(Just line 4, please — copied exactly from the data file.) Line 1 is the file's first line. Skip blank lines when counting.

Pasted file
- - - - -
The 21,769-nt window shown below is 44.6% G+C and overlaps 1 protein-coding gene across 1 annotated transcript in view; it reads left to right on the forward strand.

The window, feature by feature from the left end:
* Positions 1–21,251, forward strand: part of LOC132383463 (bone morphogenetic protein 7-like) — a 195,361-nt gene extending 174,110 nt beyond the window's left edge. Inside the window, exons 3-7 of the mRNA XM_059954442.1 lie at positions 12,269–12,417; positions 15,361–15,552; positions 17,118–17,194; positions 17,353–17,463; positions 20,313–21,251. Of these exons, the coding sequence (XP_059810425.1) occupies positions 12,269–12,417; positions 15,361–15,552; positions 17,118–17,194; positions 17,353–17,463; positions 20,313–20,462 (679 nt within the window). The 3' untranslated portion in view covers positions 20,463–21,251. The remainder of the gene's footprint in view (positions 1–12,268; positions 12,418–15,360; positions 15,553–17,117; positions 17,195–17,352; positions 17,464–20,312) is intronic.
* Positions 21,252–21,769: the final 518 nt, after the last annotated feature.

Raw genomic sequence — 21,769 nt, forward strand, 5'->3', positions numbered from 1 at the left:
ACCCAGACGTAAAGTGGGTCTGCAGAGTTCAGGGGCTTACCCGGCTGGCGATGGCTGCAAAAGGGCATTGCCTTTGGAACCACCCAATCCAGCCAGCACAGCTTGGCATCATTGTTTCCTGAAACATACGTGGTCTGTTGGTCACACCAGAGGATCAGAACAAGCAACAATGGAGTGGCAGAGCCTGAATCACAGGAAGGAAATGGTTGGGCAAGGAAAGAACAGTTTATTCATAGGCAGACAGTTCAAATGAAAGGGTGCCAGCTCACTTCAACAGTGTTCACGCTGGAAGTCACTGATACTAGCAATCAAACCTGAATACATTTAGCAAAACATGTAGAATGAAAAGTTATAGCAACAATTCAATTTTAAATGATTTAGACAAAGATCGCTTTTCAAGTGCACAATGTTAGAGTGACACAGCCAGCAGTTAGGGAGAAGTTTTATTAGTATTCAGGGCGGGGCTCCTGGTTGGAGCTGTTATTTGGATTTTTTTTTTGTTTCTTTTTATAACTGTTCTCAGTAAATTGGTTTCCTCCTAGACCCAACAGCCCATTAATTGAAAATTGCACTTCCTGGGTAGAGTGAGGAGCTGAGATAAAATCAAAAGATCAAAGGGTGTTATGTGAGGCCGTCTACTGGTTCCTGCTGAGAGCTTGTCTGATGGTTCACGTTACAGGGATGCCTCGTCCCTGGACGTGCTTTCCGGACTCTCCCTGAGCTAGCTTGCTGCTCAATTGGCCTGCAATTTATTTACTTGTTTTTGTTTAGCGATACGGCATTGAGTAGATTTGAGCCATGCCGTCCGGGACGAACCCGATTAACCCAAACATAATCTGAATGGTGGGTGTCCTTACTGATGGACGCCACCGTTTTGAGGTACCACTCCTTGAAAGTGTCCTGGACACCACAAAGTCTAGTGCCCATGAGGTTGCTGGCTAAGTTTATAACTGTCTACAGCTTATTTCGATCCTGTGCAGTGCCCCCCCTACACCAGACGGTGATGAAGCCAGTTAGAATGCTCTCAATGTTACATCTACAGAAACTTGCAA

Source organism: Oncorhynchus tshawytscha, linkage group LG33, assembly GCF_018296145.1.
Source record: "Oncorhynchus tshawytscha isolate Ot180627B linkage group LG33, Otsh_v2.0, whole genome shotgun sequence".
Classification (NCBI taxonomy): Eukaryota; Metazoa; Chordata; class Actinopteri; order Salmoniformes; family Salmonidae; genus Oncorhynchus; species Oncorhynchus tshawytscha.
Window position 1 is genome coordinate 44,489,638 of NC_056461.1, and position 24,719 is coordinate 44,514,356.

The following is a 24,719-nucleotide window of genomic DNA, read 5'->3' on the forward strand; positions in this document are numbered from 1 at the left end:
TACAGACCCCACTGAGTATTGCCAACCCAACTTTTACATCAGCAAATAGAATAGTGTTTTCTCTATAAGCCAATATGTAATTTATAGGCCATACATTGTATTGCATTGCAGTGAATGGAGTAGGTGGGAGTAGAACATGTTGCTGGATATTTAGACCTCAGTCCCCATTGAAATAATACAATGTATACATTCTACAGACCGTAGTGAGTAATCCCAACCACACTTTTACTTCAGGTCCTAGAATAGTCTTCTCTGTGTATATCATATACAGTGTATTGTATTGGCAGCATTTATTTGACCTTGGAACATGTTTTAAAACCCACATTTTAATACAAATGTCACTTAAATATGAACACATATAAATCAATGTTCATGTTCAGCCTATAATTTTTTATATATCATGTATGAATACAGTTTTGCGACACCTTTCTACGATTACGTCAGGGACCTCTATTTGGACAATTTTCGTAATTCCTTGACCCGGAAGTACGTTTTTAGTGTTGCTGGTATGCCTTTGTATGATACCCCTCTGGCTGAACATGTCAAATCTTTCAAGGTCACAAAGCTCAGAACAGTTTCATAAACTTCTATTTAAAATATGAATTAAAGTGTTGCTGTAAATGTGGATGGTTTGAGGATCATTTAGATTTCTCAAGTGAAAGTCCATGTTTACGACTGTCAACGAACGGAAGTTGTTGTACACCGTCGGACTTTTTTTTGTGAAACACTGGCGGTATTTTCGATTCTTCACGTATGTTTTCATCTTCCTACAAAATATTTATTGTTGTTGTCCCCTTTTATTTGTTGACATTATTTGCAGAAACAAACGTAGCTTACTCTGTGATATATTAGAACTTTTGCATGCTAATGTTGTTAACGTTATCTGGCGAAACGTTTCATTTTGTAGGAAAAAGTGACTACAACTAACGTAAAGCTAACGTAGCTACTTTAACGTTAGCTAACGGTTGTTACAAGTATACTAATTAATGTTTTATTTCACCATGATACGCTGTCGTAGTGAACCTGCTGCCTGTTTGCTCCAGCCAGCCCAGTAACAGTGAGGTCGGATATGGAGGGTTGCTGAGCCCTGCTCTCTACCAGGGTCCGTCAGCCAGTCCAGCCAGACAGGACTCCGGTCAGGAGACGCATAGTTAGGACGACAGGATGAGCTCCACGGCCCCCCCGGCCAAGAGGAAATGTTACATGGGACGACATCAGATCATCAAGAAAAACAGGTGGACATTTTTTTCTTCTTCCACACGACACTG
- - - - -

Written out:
* Positions 21,252–21,769: the final 518 nt, after the last annotated feature.